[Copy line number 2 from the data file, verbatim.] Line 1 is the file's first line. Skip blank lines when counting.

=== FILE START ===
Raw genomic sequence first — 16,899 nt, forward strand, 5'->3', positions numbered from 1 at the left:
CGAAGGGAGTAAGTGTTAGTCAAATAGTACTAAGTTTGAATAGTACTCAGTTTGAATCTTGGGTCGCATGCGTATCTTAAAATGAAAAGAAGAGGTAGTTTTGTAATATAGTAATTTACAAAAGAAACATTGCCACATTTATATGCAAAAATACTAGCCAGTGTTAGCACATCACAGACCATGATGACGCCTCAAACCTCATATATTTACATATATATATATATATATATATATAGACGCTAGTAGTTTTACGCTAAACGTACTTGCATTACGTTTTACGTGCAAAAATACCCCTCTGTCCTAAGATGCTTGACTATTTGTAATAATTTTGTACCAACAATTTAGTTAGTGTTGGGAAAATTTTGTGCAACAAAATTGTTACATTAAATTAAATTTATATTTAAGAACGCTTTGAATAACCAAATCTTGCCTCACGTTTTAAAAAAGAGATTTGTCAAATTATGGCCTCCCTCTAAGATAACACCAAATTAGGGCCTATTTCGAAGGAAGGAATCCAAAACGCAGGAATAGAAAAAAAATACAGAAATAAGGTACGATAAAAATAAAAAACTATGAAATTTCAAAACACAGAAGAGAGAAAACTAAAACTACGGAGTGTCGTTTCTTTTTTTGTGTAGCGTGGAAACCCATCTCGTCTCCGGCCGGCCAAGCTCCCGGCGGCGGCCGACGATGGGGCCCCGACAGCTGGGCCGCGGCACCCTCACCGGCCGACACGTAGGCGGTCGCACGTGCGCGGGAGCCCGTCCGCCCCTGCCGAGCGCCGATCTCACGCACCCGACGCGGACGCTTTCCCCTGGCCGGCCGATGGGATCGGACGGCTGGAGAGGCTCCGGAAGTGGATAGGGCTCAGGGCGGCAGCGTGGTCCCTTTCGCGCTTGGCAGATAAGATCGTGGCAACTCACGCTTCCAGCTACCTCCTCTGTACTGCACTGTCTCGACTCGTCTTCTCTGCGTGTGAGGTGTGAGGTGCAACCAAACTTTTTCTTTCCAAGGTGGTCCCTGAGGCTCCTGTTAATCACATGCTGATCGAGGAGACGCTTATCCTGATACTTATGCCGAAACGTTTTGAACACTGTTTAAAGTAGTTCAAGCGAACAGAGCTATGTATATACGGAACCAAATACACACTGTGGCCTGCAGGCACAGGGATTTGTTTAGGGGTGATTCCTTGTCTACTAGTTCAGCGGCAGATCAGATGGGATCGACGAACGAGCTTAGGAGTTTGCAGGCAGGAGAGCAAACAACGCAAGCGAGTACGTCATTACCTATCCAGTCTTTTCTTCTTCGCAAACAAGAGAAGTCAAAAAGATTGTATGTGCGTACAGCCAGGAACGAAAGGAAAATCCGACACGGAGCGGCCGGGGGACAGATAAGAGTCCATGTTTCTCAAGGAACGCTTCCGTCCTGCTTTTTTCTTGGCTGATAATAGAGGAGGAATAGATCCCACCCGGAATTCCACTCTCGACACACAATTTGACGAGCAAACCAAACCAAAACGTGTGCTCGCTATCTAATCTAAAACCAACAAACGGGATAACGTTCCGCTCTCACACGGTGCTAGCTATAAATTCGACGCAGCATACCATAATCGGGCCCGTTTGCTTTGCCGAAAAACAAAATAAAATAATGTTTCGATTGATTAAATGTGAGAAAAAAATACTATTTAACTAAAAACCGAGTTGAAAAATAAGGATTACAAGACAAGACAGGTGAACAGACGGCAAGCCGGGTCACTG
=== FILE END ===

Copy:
CGAAGGGAGTAAGTGTTAGTCAAATAGTACTAAGTTTGAATAGTACTCAGTTTGAATCTTGGGTCGCATGCGTATCTTAAAATGAAAAGAAGAGGTAGTTTTGTAATATAGTAATTTACAAAAGAAACATTGCCACATTTATATGCAAAAATACTAGCCAGTGTTAGCACATCACAGACCATGATGACGCCTCAAACCTCATATATTTACATATATATATATATATATATATATAGACGCTAGTAGTTTTACGCTAAACGTACTTGCATTACGTTTTACGTGCAAAAATACCCCTCTGTCCTAAGATGCTTGACTATTTGTAATAATTTTGTACCAACAATTTAGTTAGTGTTGGGAAAATTTTGTGCAACAAAATTGTTACATTAAATTAAATTTATATTTAAGAACGCTTTGAATAACCAAATCTTGCCTCACGTTTTAAAAAAGAGATTTGTCAAATTATGGCCTCCCTCTAAGATAACACCAAATTAGGGCCTATTTCGAAGGAAGGAATCCAAAACGCAGGAATAGAAAAAAAATACAGAAATAAGGTACGATAAAAATAAAAAACTATGAAATTTCAAAACACAGAAGAGAGAAAACTAAAACTACGGAGTGTCGTTTCTTTTTTTGTGTAGCGTGGAAACCCATCTCGTCTCCGGCCGGCCAAGCTCCCGGCGGCGGCCGACGATGGGGCCCCGACAGCTGGGCCGCGGCACCCTCACCGGCCGACACGTAGGCGGTCGCACGTGCGCGGGAGCCCGTCCGCCCCTGCCGAGCGCCGATCTCACGCACCCGACGCGGACGCTTTCCCCTGGCCGGCCGATGGGATCGGACGGCTGGAGAGGCTCCGGAAGTGGATAGGGCTCAGGGCGGCAGCGTGGTCCCTTTCGCGCTTGGCAGATAAGATCGTGGCAACTCACGCTTCCAGCTACCTCCTCTGTACTGCACTGTCTCGACTCGTCTTCTCTGCGTGTGAGGTGTGAGGTGCAACCAAACTTTTTCTTTCCAAGGTGGTCCCTGAGGCTCCTGTTAATCACATGCTGATCGAGGAGACGCTTATCCTGATACTTATGCCGAAACGTTTTGAACACTGTTTAAAGTAGTTCAAGCGAACAGAGCTATGTATATACGGAACCAAATACACACTGTGGCCTGCAGGCACAGGGATTTGTTTAGGGGTGATTCCTTGTCTACTAGTTCAGCGGCAGATCAGATGGGATCGACGAACGAGCTTAGGAGTTTGCAGGCAGGAGAGCAAACAACGCAAGCGAGTACGTCATTACCTATCCAGTCTTTTCTTCTTCGCAAACAAGAGAAGTCAAAAAGATTGTATGTGCGTACAGCCAGGAACGAAAGGAAAATCCGACACGGAGCGGCCGGGGGACAGATAAGAGTCCATGTTTCTCAAGGAACGCTTCCGTCCTGCTTTTTTCTTGGCTGATAATAGAGGAGGAATAGATCCCACCCGGAATTCCACTCTCGACACACAATTTGACGAGCAAACCAAACCAAAACGTGTGCTCGCTATCTAATCTAAAACCAACAAACGGGATAACGTTCCGCTCTCACACGGTGCTAGCTATAAATTCGACGCAGCATACCATAATCGGGCCCGTTTGCTTTGCCGAAAAACAAAATAAAATAATGTTTCGATTGATTAAATGTGAGAAAAAAATACTATTTAACTAAAAACCGAGTTGAAAAATAAGGATTACAAGACAAGACAGGTGAACAGACGGCAAGCCGGGTCACTG